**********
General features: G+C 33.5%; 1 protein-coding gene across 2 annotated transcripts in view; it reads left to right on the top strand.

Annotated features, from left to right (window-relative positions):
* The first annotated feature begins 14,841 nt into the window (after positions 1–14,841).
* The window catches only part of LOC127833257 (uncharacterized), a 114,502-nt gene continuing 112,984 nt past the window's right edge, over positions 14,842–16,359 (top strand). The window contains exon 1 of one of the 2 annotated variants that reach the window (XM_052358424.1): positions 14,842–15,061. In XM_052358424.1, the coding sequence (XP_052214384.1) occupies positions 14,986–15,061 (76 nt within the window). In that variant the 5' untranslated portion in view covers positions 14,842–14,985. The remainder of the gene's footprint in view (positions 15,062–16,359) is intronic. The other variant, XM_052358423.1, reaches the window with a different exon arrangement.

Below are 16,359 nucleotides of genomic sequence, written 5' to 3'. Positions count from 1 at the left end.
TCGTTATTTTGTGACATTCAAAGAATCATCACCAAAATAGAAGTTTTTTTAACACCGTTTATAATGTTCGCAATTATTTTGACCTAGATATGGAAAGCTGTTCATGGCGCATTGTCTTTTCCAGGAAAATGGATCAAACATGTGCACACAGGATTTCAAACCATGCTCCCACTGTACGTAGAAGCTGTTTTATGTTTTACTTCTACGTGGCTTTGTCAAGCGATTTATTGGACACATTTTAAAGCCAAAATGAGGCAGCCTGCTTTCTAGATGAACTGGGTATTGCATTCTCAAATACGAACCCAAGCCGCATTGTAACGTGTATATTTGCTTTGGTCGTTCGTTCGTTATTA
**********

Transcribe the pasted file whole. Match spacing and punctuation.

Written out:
General features: G+C 33.5%; 1 protein-coding gene across 2 annotated transcripts in view; it reads left to right on the top strand.

Annotated features, from left to right (window-relative positions):
* The first annotated feature begins 14,841 nt into the window (after positions 1–14,841).
* The window catches only part of LOC127833257 (uncharacterized), a 114,502-nt gene continuing 112,984 nt past the window's right edge, over positions 14,842–16,359 (top strand). The window contains exon 1 of one of the 2 annotated variants that reach the window (XM_052358424.1): positions 14,842–15,061. In XM_052358424.1, the coding sequence (XP_052214384.1) occupies positions 14,986–15,061 (76 nt within the window). In that variant the 5' untranslated portion in view covers positions 14,842–14,985. The remainder of the gene's footprint in view (positions 15,062–16,359) is intronic. The other variant, XM_052358423.1, reaches the window with a different exon arrangement.

Below are 16,359 nucleotides of genomic sequence, written 5' to 3'. Positions count from 1 at the left end.
TCGTTATTTTGTGACATTCAAAGAATCATCACCAAAATAGAAGTTTTTTTAACACCGTTTATAATGTTCGCAATTATTTTGACCTAGATATGGAAAGCTGTTCATGGCGCATTGTCTTTTCCAGGAAAATGGATCAAACATGTGCACACAGGATTTCAAACCATGCTCCCACTGTACGTAGAAGCTGTTTTATGTTTTACTTCTACGTGGCTTTGTCAAGCGATTTATTGGACACATTTTAAAGCCAAAATGAGGCAGCCTGCTTTCTAGATGAACTGGGTATTGCATTCTCAAATACGAACCCAAGCCGCATTGTAACGTGTATATTTGCTTTGGTCGTTCGTTCGTTATTA